It’s been a few days since I wrote in my journal. I did listen to conference talks in my car, and yesterday I planned to write and then got bombarded with chaos from clients. But I feel a tendency, when these things happen and I miss studying, to shame myself and call myself a failure.
Today, though, I’m not going to do that. Today I’m going to live in the moment, have a good study, and know that I’m doing this study not to please men or put it on my “checklist of obedience,” but instead I’m doing this study so I can draw closer to God, feel the Spirit in my life, and live in recovery one day at a time.
One quote that comes to mind is from President Uchtdorf’s talk about grace:
Salvation cannot be bought with the currency of obedience; it is purchased by the blood of the Son of God.
He also said:
We obey the commandments of God—out of love for Him!
As we walk the path of discipleship, it refines us, it improves us, it helps us to become more like Him, and it leads us back to His presence. “The Spirit of the Lord [our God]” brings about such “a mighty change in us, … that we have no more disposition to do evil, but to do good continually.”2
These are answers I need to hear.
These are reminders that help me avoid shaming myself.
This one too:
Many people feel discouraged because they constantly fall short. They know firsthand that “the spirit indeed is willing, but the flesh is weak.”32 They raise their voices with Nephi in proclaiming, “My soul grieveth because of mine iniquities.”33
This is me when I feel shame. I want to make the time every day to study and feel the Spirit strongly in my life, but I often times fall short. My “spirit is willing, but [my] flesh is weak.”
As I continued to read the talk, this section really stuck out to me (and I feel it would be a great FHE lesson) –
It talks about Christ and the Pharisee Simon who are at a meeting together. Simon is a good man as far as appearance and seeming to do all the right things: he goes to church, pays his tithing, keeps the laws, dresses appropriately, etc.
However, while he and Christ are together, a woman comes to Christ and anoints his feet with oil and cries to him for forgiveness. Simon immediately judges the woman – he knows she’s a sinner and he can’t believe Christ would let her even touch him or be close to him: if Christ really were a prophet, he would know who this woman was.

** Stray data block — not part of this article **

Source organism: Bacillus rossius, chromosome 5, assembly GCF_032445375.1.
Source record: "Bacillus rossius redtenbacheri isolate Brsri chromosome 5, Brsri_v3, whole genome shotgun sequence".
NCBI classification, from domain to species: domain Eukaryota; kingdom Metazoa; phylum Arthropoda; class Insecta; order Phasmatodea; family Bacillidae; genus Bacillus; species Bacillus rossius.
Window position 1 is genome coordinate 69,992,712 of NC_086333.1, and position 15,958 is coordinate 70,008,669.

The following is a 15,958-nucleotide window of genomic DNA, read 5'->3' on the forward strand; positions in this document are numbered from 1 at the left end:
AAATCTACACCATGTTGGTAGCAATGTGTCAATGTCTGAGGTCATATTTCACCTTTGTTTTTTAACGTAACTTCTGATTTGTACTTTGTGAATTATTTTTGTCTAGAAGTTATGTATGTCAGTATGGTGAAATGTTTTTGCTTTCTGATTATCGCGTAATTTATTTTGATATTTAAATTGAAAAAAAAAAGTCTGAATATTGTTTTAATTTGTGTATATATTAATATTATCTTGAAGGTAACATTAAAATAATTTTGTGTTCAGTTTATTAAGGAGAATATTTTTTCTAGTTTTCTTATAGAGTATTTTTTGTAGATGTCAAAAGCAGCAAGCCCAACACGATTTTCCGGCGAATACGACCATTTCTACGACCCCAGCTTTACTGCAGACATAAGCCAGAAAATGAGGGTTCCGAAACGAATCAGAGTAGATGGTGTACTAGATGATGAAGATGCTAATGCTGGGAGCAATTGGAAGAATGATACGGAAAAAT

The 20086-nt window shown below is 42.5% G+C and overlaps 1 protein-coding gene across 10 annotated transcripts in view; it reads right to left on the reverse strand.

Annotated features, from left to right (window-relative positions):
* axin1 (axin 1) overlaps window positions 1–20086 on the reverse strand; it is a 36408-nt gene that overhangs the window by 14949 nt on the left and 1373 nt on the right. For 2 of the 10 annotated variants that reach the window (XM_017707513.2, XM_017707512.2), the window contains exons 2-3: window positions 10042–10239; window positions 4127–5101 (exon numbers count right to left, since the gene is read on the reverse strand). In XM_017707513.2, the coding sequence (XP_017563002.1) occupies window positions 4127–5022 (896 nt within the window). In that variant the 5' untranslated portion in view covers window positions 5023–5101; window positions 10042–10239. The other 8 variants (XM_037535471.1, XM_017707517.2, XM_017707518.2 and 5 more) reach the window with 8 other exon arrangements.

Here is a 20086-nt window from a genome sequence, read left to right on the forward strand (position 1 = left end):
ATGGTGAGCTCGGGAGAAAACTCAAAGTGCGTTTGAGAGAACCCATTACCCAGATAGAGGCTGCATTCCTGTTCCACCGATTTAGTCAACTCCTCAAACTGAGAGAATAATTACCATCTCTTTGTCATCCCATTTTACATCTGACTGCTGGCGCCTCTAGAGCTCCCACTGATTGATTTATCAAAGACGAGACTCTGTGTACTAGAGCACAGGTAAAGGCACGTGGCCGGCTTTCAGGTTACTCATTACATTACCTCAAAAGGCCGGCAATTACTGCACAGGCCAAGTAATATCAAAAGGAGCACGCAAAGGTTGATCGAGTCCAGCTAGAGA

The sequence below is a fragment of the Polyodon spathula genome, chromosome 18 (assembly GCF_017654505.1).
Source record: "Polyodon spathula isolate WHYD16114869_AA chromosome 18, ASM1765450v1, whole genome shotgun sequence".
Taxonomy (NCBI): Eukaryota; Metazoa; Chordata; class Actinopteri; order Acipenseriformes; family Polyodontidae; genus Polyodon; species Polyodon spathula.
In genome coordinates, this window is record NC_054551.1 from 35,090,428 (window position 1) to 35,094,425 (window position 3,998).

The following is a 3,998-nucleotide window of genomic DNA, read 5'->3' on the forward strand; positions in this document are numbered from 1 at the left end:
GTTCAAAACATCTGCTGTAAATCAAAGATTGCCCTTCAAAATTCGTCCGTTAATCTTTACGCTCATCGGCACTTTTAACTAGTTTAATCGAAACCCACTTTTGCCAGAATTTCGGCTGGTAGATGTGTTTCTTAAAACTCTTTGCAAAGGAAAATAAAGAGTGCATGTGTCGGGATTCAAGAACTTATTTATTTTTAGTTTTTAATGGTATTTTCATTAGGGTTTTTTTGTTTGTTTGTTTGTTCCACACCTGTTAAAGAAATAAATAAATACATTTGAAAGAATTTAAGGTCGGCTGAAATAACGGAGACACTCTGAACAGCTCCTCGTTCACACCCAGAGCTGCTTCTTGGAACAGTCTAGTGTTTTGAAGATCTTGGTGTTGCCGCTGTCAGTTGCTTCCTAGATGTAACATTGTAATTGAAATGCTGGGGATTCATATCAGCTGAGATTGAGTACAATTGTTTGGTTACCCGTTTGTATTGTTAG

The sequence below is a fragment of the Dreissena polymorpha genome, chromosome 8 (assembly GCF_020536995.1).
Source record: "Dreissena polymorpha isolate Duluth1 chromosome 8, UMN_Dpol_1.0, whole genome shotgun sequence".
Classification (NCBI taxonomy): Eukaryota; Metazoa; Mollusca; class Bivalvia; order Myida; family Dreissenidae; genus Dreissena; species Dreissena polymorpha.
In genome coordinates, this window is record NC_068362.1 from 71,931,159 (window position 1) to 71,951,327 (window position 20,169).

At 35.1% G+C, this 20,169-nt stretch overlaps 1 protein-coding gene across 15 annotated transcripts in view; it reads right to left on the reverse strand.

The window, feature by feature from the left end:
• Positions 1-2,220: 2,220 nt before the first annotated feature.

Christ perceives his thoughts and shares this parable:
There was a certain creditor which had two debtors: … one owed five hundred pence, … the other fifty.
“And when they [both] had nothing to pay, he frankly forgave them both. Tell me therefore, which of them will love him most?”
Simon answers that obviously the one who owed more would love the creditor more.
Christ goes on to say:
Seest thou this woman? … Her sins, which are many, are forgiven; for she loved much: but to whom little is forgiven, the same loveth little.
President Uchtdorf then asks, “Which of these two people are we more like?”
Are we like Simon? Are we confident and comfortable in our good deeds, trusting in our own righteousness? Are we perhaps a little impatient with those who are not living up to our standards? Are we on autopilot, going through the motions, attending our meetings, yawning through Gospel Doctrine class, and perhaps checking our cell phones during sacrament service?
Or are we like this woman, who thought she was completely and hopelessly lost because of sin?
Do we love much?
Do we understand our indebtedness to Heavenly Father and plead with all our souls for the grace of God?
I’m so grateful for these questions. I’m grateful that, today, I feel like I’m trying to be like the woman – grateful for the chance I have to be close to my Heavenly Father, despite the terrible choices I’ve made in the past. “That was me, but that’s not me today.”
I’m grateful for the connectedness I feel with Becky today.
I’m grateful for her love for me despite the pain and sorrow I’ve put her through.
I’m grateful that, through the Atonement of Christ, I’m able to be reconciled through Christ’s sacrifice, and that there is still a way that, through the grace of God, I can return and live with him.
I’m grateful for this study today.
I’m grateful that I want to live in recovery today.
I look forward to a productive day in recovery.